Though Indiegogo has largely been the go-to campaign site for non-artistic endeavors and bullied bus monitors, it turns out that there actually are some projects that the site will not allow. Forbes reports that a group of 20-somethings called Defense Distributed collaborated on a campaign called the Wiki Weapon Project to develop open source blueprints for a gun that can be made with a 3D printer.
According to the Indiegogo campaign, accessible now only through Google cache:
The WikiWep project is to produce a CAD file for distribution and sharing across the internet. This CAD file will be a schematic for a modest, 3D printable plastic firearm. In a world where 3D printing becomes more ubiquitous and economical, defense systems and opposition to tyranny may be but a click away… Let’s pull the world toward this future together.
Defense Distributed isn’t the first to consider using a 3D printer to break into the arms market. Last month, Betabeat reported on a gun forum poster who claimed to have built the world’s first functioning 3D-printed firearm. The ability to manufacture weapons directly from the comfort of your home could be the first step into the 3D printer vice market. Stratasys-printed meth, anyone?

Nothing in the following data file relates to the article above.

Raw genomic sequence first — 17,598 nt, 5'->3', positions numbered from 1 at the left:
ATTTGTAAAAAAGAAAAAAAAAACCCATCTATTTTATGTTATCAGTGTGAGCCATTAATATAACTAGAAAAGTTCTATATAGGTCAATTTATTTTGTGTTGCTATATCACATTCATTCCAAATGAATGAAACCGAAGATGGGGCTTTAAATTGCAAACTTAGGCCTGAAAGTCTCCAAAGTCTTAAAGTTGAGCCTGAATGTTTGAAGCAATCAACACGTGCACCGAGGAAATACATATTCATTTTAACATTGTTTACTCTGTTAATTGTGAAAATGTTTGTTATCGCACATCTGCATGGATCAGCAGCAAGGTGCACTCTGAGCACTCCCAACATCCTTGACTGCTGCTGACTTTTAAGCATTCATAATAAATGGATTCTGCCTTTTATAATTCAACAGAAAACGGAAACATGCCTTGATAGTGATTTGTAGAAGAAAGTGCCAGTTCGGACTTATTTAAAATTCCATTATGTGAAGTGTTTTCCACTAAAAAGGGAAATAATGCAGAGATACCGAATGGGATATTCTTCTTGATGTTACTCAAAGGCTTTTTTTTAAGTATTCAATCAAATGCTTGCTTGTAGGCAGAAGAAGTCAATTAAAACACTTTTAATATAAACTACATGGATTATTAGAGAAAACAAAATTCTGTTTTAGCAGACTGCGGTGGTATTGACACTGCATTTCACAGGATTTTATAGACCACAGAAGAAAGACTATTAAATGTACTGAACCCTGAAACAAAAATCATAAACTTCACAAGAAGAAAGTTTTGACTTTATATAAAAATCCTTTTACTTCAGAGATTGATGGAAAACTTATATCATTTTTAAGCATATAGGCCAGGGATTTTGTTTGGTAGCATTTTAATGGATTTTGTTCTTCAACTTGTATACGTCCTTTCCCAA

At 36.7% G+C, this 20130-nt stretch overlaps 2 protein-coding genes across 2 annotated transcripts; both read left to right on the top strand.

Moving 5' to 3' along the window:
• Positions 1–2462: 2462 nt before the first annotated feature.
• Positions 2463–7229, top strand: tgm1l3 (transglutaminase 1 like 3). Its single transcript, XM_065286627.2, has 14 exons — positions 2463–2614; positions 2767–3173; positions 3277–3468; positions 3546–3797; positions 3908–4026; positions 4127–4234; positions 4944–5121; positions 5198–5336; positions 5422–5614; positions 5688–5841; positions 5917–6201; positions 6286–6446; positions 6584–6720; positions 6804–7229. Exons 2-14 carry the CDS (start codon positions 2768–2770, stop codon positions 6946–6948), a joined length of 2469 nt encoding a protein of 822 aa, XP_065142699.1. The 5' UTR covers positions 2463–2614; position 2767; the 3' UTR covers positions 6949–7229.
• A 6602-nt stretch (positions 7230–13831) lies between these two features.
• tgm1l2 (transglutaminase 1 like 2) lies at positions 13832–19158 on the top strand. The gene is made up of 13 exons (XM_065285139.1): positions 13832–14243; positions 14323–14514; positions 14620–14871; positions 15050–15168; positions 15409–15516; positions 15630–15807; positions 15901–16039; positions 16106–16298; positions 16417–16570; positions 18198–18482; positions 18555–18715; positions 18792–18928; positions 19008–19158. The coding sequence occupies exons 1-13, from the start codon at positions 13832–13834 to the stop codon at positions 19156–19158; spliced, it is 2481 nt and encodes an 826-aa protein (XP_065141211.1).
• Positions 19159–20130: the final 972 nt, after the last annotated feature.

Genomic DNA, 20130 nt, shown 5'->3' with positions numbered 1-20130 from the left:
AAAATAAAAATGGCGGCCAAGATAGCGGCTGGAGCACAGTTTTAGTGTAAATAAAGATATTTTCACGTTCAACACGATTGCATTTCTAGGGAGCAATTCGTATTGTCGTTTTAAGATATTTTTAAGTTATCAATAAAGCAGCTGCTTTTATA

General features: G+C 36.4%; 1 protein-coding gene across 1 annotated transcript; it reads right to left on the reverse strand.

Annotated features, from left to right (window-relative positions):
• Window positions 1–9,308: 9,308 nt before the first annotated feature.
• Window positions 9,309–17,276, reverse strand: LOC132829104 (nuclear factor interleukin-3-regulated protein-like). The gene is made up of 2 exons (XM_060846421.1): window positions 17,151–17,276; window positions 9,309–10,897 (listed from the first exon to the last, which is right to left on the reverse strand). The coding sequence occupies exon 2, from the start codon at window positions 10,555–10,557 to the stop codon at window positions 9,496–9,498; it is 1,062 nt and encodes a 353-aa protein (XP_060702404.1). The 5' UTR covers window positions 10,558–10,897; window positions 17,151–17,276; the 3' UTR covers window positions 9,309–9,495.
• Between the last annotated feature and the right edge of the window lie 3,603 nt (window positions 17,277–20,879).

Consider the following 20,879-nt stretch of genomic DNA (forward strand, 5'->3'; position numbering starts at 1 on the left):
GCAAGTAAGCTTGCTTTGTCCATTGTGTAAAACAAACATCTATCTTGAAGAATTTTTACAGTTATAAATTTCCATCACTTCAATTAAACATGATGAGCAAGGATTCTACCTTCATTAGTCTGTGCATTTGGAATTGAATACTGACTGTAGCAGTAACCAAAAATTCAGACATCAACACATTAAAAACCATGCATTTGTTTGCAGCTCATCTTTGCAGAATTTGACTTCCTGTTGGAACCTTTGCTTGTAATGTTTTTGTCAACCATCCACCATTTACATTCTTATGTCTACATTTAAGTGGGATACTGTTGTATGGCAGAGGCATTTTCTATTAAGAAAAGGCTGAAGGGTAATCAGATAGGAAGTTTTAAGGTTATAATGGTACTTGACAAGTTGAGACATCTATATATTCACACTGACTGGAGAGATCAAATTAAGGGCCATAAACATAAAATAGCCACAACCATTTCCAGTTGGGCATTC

Indiegogo, meanwhile, seems determined to stay out of the debate, simply listing “unusual account activity” as the excuse for freezing the page. Defense Distributed had raised $1,708 of its $20,000 goal, and switched to accepting Bitcoin donations following the campaign’s shuttering.
In recent weeks, crowdfunding has certainly gone from a feel-good way to fund your high school dream of making an artsy documentary to a source for financing humanity’s more violent impulses. Earlier this week, Kickstarter suspended a Kony-esque campaign soliciting money to send its creator to fight in the Syrian resistance.
Turns out crowdfunding has a darker side, and it has nothing to do with disgruntled backers.
We’ve reached out to Indiegogo for comment and will update when we hear back.